SAP Management Console showing the ASCS instance installed on the app server VM using a green icon

On the app server VM, the /sapmnt directory is shared via NFS by using the rw and no_root_squash options. The defaults are ro and root_squash, which might lead to problems when you install the database instance.

Sharing the /sapmnt directory via NFS by using the rw and no_root_squash options

As the next screenshot shows, the /sapmnt share from the app server VM must be configured on the SAP HANA DB server VM by using NFS Client and YaST:

The /sapmnt share configured by using NFS client

To perform a distributed NetWeaver 7.5 installation, that is, a Database Instance, sign in to the SAP HANA DB server VM and start SWPM:

Installing a database instance by signing in to the SAP HANA DB server VM and starting SWPM

After you select typical installation and the path to the installation media, enter a DB SID, the host name, the instance number, and the DB system administrator password:

The SAP HANA database system administrator sign-in page

Enter the password for the DBACOCKPIT schema:

The password-entry box for the DBACOCKPIT schema

Enter a question for the SAPABAP1 schema password:

Enter a question for the SAPABAP1 schema password

After each task is completed, a green check mark is displayed next to each phase of the DB installation process. The message "Execution of ... Database Instance has completed" is displayed.

Task-completed window with confirmation message

After successful installation, the SAP Management Console also shows the DB instance with a green icon. It displays the full list of SAP HANA processes, such as hdbindexserver and hdbcompileserver.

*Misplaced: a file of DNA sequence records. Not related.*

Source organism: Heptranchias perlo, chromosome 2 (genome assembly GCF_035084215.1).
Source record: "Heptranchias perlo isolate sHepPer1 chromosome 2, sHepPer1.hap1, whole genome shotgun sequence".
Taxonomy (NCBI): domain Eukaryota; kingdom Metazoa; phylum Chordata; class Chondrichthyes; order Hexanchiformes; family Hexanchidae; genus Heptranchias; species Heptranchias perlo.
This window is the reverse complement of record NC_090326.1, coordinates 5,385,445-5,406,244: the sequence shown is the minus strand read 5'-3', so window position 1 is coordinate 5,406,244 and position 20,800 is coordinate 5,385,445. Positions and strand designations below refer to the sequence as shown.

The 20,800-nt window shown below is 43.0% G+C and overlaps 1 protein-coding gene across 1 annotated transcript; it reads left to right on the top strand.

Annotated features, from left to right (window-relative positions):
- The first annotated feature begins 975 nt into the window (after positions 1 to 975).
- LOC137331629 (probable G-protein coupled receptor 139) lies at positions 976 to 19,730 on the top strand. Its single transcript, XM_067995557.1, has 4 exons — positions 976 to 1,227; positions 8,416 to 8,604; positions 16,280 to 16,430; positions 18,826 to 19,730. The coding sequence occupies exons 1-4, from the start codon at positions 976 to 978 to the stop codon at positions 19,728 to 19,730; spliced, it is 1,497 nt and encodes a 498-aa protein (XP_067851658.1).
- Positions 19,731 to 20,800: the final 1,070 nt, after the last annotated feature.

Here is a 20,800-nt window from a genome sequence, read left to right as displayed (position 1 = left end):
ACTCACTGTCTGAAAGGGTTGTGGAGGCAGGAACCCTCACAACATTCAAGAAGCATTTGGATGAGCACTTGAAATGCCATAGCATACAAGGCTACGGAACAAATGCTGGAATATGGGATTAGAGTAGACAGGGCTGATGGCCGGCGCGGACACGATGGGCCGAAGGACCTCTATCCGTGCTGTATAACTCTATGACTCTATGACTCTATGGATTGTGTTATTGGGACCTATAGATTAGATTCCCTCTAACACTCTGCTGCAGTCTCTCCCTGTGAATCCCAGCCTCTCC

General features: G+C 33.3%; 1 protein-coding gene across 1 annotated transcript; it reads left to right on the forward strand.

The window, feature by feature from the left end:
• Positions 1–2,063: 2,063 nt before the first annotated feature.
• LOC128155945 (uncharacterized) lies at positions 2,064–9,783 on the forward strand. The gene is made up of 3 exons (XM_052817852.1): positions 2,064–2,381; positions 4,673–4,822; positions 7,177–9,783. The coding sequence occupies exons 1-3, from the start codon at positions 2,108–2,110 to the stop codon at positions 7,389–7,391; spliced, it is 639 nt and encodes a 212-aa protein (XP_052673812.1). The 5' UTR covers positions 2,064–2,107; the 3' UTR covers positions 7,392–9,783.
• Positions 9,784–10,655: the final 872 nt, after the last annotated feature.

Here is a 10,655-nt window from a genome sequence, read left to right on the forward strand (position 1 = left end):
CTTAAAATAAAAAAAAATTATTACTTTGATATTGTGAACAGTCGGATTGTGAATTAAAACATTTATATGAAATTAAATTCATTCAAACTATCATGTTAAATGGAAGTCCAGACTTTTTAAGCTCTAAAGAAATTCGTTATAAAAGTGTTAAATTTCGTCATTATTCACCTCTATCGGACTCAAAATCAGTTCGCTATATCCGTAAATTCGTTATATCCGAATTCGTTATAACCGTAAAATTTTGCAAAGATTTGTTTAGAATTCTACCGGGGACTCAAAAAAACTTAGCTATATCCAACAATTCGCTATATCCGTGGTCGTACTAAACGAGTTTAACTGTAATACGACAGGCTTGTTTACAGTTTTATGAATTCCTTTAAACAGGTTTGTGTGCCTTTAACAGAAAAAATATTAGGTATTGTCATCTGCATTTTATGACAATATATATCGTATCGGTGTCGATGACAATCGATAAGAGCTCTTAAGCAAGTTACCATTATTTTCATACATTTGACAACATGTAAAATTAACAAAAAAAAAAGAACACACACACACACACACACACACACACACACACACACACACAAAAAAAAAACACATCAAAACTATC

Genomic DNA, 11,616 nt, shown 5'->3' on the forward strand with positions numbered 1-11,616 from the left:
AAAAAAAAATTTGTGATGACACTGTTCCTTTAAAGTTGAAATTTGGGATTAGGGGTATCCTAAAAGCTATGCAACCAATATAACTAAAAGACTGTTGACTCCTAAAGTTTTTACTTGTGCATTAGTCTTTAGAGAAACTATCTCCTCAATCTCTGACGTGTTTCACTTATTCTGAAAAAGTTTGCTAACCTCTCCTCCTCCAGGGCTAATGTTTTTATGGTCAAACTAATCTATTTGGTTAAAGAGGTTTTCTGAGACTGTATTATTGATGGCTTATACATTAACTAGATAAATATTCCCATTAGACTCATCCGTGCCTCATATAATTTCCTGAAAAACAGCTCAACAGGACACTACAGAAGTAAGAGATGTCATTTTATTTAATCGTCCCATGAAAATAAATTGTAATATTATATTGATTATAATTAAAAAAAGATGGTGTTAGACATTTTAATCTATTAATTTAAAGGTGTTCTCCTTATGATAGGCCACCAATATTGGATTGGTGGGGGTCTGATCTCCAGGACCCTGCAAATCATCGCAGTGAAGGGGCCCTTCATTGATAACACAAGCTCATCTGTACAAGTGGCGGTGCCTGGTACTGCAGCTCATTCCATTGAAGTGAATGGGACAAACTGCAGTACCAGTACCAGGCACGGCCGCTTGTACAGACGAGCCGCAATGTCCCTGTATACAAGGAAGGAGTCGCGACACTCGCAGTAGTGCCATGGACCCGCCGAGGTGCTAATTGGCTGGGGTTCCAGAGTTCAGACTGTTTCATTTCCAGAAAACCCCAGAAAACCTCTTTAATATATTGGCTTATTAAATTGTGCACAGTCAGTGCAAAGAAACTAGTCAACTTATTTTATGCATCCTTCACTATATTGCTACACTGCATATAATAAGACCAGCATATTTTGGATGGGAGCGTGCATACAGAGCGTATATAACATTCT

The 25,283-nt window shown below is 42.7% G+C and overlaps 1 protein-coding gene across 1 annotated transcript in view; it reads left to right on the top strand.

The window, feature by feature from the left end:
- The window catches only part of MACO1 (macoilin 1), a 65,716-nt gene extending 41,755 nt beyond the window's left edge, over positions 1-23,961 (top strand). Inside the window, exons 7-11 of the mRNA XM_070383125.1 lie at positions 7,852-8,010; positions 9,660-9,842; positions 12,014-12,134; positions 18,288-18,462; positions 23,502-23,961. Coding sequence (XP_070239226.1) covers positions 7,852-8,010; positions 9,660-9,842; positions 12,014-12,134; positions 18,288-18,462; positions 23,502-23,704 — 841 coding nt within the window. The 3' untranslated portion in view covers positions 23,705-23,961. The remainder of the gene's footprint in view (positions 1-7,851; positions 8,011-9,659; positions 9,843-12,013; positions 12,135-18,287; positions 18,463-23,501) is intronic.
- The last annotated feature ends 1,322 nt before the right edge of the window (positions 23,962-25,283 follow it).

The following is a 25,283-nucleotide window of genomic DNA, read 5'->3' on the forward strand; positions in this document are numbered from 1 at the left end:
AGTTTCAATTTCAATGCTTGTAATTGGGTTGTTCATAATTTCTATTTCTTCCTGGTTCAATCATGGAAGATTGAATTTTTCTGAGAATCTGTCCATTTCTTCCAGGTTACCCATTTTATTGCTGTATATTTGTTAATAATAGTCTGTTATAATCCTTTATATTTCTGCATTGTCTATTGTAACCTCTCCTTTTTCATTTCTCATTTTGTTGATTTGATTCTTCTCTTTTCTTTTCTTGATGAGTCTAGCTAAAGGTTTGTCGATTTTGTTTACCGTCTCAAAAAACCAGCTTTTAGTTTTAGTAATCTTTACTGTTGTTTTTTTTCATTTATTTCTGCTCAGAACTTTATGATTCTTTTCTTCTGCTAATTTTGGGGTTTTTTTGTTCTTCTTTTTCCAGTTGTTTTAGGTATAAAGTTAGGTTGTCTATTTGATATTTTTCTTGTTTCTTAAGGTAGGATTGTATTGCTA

SAP Management Console window with list of SAP HANA processes

The following screenshot shows the parts of the file structure under the /hana/shared directory that SWPM created during the HANA installation. Because there's no option to specify a different path, it's important to mount additional disk space under the /hana directory before the SAP HANA installation by using SWPM. This step prevents the root file system from running out of free space.

The /hana/shared directory file structure created during HANA installation

This screenshot shows the file structure of the /usr/sap directory:

The /usr/sap directory file structure

The last step of the distributed ABAP installation is to install the primary application server instance:

ABAP installation showing primary application server instance as the final step

After the primary application server instance and SAP GUI are installed, use the DBA Cockpit transaction to confirm that the SAP HANA installation finished correctly:

DBA Cockpit window confirming successful installation

As a final step, you might want to first install HANA Studio in the SAP app server VM. Then connect to the SAP HANA instance that's running on the DB server VM.

Installing SAP HANA Studio in the SAP app server VM

Manual installation of SAP HANA: HDBLCM

In addition to installing SAP HANA as part of a distributed installation by using SWPM, you can install the HANA standalone first, by using HDBLCM. You can then install SAP NetWeaver 7.5, for example. The screenshots in this section show how this process works.